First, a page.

A new addition to the Broadway Theater District in downtown Los Angeles in the form of a 35-story condo tower was created this spring in the former entertainment wonderland of the early 20th century. Perla on Broadway now rises where the adorned capitals of no less than a dozen surviving grand cinema palaces, all built between 1910 and 1931 in an array of architectural styles ranging from Fine Arts to Modern Zigzag, still loom on a six-block stretch.
With 450 residences (starting at $ 449,000 for a studio of just under 500 square feet) and 7,000 square feet of retail and commercial space on the ground floor, the complex is the first new skyscraper to be built in the district, the first and largest Historic Theater District listed on the National Register of Historic Places for over a century. Designed by CallisonRTKL for SCG America in the developer’s first Californian project, the building, which innovated in September 2017, is also likely the last of comparable height and size to be built in the historic heart of downtown LA .. for the foreseeable future due to strict restrictions on new development.
Perla on Broadway is made up of a slender tower perched atop a gangly podium about the same height as neighboring buildings. In accordance with city design guidelines in the Historic District, the tower portion is set back 30 feet from the edge of the podium so that it is out of sight at street level.
Perla’s nearest neighbors at the corner of S. Broadway at the corner of West 4th Street include the Million dollar theater (1918) and the Roxie Theater (1931). Nearby monuments that are not old movie palaces (or vaudeville houses and nickelodeons converted to movie palaces and decades later converted to Apple Store) include Grand Central Market, Flight of angels, and the iconic 1893 Bradbury Building, to which Perla pays homage in its central four-storey atrium topped with large skylights. Just as the influence of the Bradbury Building here is palpable, so too is that of the majestic movie palaces of Broadway: floating balconies, a trio of shimmering decorative metal screens, and courtesy Art Deco touches. Hirsch Bedner Partners give the social space a retro style. Eugene Park, associate director of CallisonRTKL, described the inner courtyard of the condo tower as “like a theater of life.”
As Park explained to A, the open central courtyard was created largely out of necessity due to the building’s significant setback. “The interior atrium is sort of part of the code requirement that you have to move the very tall podium tower back a lot,” he said, noting the large amount of dark interior space created by the setback. .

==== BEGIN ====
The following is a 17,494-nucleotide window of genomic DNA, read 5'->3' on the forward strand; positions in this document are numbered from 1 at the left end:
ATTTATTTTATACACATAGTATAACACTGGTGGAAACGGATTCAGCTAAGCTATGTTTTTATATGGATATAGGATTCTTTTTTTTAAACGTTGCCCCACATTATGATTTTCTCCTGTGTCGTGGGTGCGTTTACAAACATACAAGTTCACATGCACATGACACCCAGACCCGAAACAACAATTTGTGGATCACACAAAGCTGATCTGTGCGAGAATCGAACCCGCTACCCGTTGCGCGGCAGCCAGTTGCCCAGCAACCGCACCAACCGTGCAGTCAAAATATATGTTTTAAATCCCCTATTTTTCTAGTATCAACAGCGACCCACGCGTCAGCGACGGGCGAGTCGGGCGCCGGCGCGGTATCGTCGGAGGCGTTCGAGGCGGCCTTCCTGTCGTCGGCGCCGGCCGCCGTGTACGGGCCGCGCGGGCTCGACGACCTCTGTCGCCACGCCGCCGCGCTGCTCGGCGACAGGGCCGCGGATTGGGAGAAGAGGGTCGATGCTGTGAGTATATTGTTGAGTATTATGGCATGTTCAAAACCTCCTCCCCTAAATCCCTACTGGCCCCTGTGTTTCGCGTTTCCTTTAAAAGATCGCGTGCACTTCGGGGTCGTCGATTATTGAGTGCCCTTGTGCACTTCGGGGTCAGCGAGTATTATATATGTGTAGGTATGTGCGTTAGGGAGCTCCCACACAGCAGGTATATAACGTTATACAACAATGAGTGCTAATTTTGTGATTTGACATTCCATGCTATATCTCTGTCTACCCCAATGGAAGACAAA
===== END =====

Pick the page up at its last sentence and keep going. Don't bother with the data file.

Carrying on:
On the outside, the building takes its proverbial hat to its neighbors with an exterior wrapped in a layered ‘tapestry’ of glass, metal, and fiberglass reinforced concrete panels that ‘recreate the depths and rhythms of the neighboring historic facades ”, according to the design team.
“Broadly speaking, the vocabulary on the facades is reminiscent of the architectural details, textures and proportions found in the historic district, executed in a contemporary manner using contemporary materials and technology,” Park said in a statement. “From the cornice lines, to the vertical rhythms of the colonnades, to the proportions of the windows and the color of the mullions, there are different facets of the design that refer to its place, from large-scale elements to the smallest details. “
Above the street, amenities include 49,000 square feet of open outdoor space, the MLA Studio, on three levels: a garden terrace on the seventh floor, a large main terrace on the 11th floor with swimming pool and open lawn, and a roof terrace on the 36th floor with cabanas, fireside lounges and other places to enjoy the view from at the top of the big tower (for the immediate area).
“It’s a wonderful space,” said Daun St. Amand, senior vice president of the CallisonRTKL Los Angeles office and head of the company’s residential business, from the Podium Terrace. “It gives an impression of enclosure and frames the historical context of the adjacent buildings. “
Perla also enjoys a strong art program led by Annie Wharton Artistic advisor: 33 new commissioned works, including paintings, photographs, sculptures, etc., are distributed in the public spaces of the building, 90% of which are creations by women and artists of BIPOC, of which the 22 are based in Los Angeles.
SCG America has contributed over $ 2 million towards improving streets along Broadway and 4th Street under the City of Los Angeles Broadway Theater and Entertainment District Guidelines as well as a $ 4 million community benefit package for Bring back Broadway, a city-led revitalization initiative launched in 2008. Save for a modest handful of notable exceptions made possible by major restoration efforts, the cinema palaces and neighborhood entertainment venues that have survived demolition over the decades have long since closed. While some remain vacant, most have been converted for other uses, including indoor exchange meetings, discount clothing stores, and churches, all of which include a bustling latino shopping area that some worries will fade as the luxury residential makeover of downtown LA continues at a steady pace. Perla, a rare exception to the myriad of commercial and residential adaptive reuse projects that have reinvigorated the historic heart of the neighborhood, replaces what St. Amand has described as a “one-story commercial building with rooftop parking.”
As for any iconic signage that will give La Perla a touch of visual oomph alongside Broadway’s blazing theater marquees, it’s still in the works. “It wasn’t part of the design from the start, but the client requested that we look at the possibility of signage – many historic buildings in downtown LA have large pieces of signage,” Park said. ” From now on, [the top of] the building is sort of half finished with no sign.